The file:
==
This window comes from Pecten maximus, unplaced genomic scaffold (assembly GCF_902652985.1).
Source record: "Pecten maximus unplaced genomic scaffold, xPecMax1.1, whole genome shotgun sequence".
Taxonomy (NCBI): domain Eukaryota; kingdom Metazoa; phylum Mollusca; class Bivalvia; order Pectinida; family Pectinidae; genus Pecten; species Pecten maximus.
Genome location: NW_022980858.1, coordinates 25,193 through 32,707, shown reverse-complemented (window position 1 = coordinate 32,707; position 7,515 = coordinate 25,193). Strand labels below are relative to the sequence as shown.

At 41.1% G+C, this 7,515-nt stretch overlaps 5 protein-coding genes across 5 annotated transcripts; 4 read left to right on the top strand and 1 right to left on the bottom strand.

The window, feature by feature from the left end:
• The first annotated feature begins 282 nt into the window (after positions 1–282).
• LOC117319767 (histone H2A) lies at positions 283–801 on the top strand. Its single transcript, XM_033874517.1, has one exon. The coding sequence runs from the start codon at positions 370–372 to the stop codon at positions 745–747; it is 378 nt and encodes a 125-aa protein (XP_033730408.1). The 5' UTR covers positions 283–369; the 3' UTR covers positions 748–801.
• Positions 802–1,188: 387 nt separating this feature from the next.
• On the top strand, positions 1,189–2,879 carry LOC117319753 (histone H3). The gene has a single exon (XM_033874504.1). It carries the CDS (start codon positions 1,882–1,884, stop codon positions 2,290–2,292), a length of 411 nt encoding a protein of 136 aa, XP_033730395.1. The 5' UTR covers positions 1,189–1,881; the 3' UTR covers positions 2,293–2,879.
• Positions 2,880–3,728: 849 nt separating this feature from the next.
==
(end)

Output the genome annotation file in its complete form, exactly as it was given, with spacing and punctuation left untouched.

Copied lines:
This window comes from Pecten maximus, unplaced genomic scaffold (assembly GCF_902652985.1).
Source record: "Pecten maximus unplaced genomic scaffold, xPecMax1.1, whole genome shotgun sequence".
Taxonomy (NCBI): domain Eukaryota; kingdom Metazoa; phylum Mollusca; class Bivalvia; order Pectinida; family Pectinidae; genus Pecten; species Pecten maximus.
Genome location: NW_022980858.1, coordinates 25,193 through 32,707, shown reverse-complemented (window position 1 = coordinate 32,707; position 7,515 = coordinate 25,193). Strand labels below are relative to the sequence as shown.

At 41.1% G+C, this 7,515-nt stretch overlaps 5 protein-coding genes across 5 annotated transcripts; 4 read left to right on the top strand and 1 right to left on the bottom strand.

The window, feature by feature from the left end:
• The first annotated feature begins 282 nt into the window (after positions 1–282).
• LOC117319767 (histone H2A) lies at positions 283–801 on the top strand. Its single transcript, XM_033874517.1, has one exon. The coding sequence runs from the start codon at positions 370–372 to the stop codon at positions 745–747; it is 378 nt and encodes a 125-aa protein (XP_033730408.1). The 5' UTR covers positions 283–369; the 3' UTR covers positions 748–801.
• Positions 802–1,188: 387 nt separating this feature from the next.
• On the top strand, positions 1,189–2,879 carry LOC117319753 (histone H3). The gene has a single exon (XM_033874504.1). It carries the CDS (start codon positions 1,882–1,884, stop codon positions 2,290–2,292), a length of 411 nt encoding a protein of 136 aa, XP_033730395.1. The 5' UTR covers positions 1,189–1,881; the 3' UTR covers positions 2,293–2,879.
• Positions 2,880–3,728: 849 nt separating this feature from the next.